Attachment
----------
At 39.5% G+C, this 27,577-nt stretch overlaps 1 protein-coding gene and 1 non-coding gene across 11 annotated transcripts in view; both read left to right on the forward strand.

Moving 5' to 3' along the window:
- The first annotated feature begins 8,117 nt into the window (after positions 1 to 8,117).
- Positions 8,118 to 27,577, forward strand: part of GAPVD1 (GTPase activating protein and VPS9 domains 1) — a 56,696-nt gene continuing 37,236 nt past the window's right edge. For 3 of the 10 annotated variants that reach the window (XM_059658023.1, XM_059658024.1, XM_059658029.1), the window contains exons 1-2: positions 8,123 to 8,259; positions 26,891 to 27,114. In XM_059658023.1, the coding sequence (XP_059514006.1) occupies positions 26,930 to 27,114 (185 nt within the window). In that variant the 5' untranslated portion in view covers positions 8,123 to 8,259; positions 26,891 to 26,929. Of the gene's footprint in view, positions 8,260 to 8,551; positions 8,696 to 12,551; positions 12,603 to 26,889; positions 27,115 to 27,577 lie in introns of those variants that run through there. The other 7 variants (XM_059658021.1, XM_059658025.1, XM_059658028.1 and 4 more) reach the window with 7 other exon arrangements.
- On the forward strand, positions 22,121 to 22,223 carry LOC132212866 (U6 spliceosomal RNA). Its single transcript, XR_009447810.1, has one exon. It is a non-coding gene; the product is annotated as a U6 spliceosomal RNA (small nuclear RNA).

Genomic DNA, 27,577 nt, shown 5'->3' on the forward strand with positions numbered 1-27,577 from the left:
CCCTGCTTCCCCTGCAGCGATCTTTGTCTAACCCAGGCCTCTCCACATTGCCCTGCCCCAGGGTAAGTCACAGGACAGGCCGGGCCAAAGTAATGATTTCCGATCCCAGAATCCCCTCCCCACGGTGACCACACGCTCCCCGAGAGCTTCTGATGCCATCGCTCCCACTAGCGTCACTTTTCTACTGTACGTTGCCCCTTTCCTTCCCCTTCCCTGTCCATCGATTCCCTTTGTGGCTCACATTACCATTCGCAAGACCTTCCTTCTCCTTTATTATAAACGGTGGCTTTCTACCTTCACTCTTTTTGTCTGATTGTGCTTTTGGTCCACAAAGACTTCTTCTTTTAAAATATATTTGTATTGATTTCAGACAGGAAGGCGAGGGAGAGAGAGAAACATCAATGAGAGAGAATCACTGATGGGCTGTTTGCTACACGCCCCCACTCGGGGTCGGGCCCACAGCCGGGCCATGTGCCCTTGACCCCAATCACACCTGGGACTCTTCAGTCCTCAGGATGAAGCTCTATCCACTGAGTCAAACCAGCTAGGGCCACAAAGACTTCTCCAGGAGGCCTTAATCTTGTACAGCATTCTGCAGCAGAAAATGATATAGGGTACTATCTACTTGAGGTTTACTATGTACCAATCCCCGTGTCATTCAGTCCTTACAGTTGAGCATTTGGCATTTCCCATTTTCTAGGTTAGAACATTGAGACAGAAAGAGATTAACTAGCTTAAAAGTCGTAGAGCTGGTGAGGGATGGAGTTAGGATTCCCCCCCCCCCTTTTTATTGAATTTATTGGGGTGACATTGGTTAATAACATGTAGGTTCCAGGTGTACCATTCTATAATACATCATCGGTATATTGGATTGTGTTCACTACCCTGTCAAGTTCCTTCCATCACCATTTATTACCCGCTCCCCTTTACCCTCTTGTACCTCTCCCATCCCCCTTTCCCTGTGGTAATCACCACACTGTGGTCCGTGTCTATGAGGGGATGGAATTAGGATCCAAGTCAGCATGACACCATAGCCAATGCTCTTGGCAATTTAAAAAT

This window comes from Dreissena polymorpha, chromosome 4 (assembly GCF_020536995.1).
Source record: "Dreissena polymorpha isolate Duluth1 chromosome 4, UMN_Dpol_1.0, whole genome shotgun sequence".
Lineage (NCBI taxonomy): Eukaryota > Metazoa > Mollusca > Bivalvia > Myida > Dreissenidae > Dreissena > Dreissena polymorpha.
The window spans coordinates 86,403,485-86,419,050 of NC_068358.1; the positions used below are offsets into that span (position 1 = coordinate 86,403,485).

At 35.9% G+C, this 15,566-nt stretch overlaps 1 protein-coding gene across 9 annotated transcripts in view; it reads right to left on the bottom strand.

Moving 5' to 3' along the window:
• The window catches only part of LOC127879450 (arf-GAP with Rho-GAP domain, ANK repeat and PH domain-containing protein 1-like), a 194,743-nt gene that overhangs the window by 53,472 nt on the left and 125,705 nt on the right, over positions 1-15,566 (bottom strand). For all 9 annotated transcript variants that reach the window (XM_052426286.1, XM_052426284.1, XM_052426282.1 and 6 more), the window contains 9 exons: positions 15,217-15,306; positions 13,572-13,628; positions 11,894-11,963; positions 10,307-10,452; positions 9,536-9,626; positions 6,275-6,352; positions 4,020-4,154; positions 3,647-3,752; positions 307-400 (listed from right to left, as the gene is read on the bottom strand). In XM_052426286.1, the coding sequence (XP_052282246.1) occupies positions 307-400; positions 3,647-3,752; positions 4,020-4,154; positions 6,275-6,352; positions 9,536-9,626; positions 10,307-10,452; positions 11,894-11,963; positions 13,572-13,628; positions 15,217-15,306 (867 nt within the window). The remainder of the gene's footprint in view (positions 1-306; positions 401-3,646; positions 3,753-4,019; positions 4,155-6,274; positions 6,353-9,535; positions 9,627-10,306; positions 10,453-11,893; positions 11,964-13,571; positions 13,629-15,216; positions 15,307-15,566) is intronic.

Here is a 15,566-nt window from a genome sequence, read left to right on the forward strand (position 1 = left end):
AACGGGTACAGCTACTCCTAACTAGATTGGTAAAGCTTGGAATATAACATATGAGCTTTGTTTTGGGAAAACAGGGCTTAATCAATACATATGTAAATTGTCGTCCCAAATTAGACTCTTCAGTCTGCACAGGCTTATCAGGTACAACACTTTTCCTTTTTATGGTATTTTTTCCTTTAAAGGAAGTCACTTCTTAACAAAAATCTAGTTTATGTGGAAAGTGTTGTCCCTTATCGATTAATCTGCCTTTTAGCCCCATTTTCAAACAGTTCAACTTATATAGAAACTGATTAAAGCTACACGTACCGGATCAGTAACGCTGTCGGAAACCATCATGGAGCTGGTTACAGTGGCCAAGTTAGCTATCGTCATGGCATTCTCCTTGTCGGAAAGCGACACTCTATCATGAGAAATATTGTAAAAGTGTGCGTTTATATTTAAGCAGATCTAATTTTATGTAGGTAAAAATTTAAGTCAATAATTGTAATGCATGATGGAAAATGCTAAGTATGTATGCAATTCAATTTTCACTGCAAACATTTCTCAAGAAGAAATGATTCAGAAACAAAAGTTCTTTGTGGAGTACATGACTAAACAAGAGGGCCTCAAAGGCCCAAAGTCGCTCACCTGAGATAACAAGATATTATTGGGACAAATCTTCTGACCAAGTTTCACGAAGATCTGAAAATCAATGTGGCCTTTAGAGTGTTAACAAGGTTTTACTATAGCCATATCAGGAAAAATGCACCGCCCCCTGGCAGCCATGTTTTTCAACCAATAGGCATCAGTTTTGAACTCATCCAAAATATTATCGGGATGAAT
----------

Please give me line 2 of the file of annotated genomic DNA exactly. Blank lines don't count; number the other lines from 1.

Moving 5' to 3' along the window: